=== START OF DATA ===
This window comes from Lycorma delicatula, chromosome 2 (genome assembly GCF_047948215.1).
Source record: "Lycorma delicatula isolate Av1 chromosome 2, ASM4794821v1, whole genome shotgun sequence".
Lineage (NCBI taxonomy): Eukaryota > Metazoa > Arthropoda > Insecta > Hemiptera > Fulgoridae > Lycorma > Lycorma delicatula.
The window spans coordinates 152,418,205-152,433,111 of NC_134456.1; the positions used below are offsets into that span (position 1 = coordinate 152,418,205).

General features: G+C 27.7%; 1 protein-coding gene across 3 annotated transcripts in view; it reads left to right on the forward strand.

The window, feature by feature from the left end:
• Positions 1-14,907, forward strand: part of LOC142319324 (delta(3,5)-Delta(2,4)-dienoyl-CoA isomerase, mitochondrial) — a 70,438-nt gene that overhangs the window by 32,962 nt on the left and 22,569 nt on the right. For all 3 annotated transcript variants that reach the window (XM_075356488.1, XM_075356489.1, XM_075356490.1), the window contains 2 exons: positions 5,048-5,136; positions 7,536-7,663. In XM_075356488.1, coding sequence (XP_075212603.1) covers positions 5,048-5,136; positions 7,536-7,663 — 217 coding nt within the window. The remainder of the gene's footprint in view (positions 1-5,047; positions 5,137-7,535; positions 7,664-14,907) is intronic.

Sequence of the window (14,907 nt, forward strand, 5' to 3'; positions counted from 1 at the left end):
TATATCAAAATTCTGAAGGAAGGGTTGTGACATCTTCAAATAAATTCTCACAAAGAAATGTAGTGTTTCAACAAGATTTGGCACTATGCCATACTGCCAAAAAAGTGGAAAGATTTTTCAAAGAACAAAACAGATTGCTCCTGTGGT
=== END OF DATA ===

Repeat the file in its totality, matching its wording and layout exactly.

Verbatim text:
This window comes from Lycorma delicatula, chromosome 2 (genome assembly GCF_047948215.1).
Source record: "Lycorma delicatula isolate Av1 chromosome 2, ASM4794821v1, whole genome shotgun sequence".
Lineage (NCBI taxonomy): Eukaryota > Metazoa > Arthropoda > Insecta > Hemiptera > Fulgoridae > Lycorma > Lycorma delicatula.
The window spans coordinates 152,418,205-152,433,111 of NC_134456.1; the positions used below are offsets into that span (position 1 = coordinate 152,418,205).

General features: G+C 27.7%; 1 protein-coding gene across 3 annotated transcripts in view; it reads left to right on the forward strand.

The window, feature by feature from the left end:
• Positions 1-14,907, forward strand: part of LOC142319324 (delta(3,5)-Delta(2,4)-dienoyl-CoA isomerase, mitochondrial) — a 70,438-nt gene that overhangs the window by 32,962 nt on the left and 22,569 nt on the right. For all 3 annotated transcript variants that reach the window (XM_075356488.1, XM_075356489.1, XM_075356490.1), the window contains 2 exons: positions 5,048-5,136; positions 7,536-7,663. In XM_075356488.1, coding sequence (XP_075212603.1) covers positions 5,048-5,136; positions 7,536-7,663 — 217 coding nt within the window. The remainder of the gene's footprint in view (positions 1-5,047; positions 5,137-7,535; positions 7,664-14,907) is intronic.

Sequence of the window (14,907 nt, forward strand, 5' to 3'; positions counted from 1 at the left end):
TATATCAAAATTCTGAAGGAAGGGTTGTGACATCTTCAAATAAATTCTCACAAAGAAATGTAGTGTTTCAACAAGATTTGGCACTATGCCATACTGCCAAAAAAGTGGAAAGATTTTTCAAAGAACAAAACAGATTGCTCCTGTGGT